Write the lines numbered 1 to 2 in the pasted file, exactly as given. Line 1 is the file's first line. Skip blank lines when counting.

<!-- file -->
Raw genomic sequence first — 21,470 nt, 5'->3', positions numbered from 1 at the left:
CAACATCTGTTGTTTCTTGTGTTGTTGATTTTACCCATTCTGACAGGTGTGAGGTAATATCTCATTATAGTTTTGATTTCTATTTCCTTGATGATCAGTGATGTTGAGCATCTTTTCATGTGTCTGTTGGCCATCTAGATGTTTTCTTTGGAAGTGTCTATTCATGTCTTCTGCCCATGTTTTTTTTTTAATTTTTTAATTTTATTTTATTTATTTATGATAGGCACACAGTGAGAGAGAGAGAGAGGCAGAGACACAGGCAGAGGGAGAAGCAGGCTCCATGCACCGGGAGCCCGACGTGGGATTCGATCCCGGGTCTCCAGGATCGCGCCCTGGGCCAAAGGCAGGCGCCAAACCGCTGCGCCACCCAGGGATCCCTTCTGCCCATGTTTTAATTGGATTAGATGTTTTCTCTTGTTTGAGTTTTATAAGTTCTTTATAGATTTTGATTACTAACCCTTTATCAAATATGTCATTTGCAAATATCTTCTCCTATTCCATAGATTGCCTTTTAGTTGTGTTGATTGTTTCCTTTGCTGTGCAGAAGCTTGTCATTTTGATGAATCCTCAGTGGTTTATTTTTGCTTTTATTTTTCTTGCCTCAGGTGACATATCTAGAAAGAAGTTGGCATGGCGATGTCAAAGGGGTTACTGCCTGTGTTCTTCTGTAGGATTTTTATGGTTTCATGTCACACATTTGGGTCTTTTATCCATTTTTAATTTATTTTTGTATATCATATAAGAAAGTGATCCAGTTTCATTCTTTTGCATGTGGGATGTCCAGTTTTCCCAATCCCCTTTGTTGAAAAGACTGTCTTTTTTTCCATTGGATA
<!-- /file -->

Raw genomic sequence first — 21,470 nt, 5'->3', positions numbered from 1 at the left:
CAACATCTGTTGTTTCTTGTGTTGTTGATTTTACCCATTCTGACAGGTGTGAGGTAATATCTCATTATAGTTTTGATTTCTATTTCCTTGATGATCAGTGATGTTGAGCATCTTTTCATGTGTCTGTTGGCCATCTAGATGTTTTCTTTGGAAGTGTCTATTCATGTCTTCTGCCCATGTTTTTTTTTTAATTTTTTAATTTTATTTTATTTATTTATGATAGGCACACAGTGAGAGAGAGAGAGAGGCAGAGACACAGGCAGAGGGAGAAGCAGGCTCCATGCACCGGGAGCCCGACGTGGGATTCGATCCCGGGTCTCCAGGATCGCGCCCTGGGCCAAAGGCAGGCGCCAAACCGCTGCGCCACCCAGGGATCCCTTCTGCCCATGTTTTAATTGGATTAGATGTTTTCTCTTGTTTGAGTTTTATAAGTTCTTTATAGATTTTGATTACTAACCCTTTATCAAATATGTCATTTGCAAATATCTTCTCCTATTCCATAGATTGCCTTTTAGTTGTGTTGATTGTTTCCTTTGCTGTGCAGAAGCTTGTCATTTTGATGAATCCTCAGTGGTTTATTTTTGCTTTTATTTTTCTTGCCTCAGGTGACATATCTAGAAAGAAGTTGGCATGGCGATGTCAAAGGGGTTACTGCCTGTGTTCTTCTGTAGGATTTTTATGGTTTCATGTCACACATTTGGGTCTTTTATCCATTTTTAATTTATTTTTGTATATCATATAAGAAAGTGATCCAGTTTCATTCTTTTGCATGTGGGATGTCCAGTTTTCCCAATCCCCTTTGTTGAAAAGACTGTCTTTTTTTCCATTGGATA